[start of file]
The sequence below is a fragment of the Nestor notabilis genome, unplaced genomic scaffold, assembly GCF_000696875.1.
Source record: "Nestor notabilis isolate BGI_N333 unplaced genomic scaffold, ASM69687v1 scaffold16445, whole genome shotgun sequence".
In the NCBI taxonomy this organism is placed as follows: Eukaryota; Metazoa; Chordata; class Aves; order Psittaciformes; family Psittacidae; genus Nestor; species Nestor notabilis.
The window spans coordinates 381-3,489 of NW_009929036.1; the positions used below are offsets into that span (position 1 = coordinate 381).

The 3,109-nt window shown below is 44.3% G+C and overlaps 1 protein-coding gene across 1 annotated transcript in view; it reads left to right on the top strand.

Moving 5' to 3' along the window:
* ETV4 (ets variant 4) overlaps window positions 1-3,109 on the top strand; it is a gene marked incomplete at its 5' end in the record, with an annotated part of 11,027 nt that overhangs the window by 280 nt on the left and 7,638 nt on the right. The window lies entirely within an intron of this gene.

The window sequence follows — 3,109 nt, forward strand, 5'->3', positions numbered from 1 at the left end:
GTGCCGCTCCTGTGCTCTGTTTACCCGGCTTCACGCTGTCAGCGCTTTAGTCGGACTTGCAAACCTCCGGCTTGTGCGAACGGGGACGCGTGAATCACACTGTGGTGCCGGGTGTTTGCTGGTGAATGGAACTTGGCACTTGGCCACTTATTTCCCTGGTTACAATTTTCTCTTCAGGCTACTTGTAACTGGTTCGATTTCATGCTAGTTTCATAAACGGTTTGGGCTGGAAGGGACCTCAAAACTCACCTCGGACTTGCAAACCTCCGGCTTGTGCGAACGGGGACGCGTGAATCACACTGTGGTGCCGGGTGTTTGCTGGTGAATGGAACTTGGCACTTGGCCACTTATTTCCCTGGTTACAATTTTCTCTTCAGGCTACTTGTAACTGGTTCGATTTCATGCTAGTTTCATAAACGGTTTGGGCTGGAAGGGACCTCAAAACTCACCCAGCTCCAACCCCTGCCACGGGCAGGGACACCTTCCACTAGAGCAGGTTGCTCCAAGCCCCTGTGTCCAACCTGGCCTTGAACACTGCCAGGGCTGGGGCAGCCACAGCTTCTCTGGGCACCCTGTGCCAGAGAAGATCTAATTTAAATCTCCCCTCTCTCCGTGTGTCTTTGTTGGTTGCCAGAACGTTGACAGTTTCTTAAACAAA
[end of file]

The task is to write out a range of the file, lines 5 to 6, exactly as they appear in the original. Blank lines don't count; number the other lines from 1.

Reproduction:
The 3,109-nt window shown below is 44.3% G+C and overlaps 1 protein-coding gene across 1 annotated transcript in view; it reads left to right on the top strand.

Moving 5' to 3' along the window: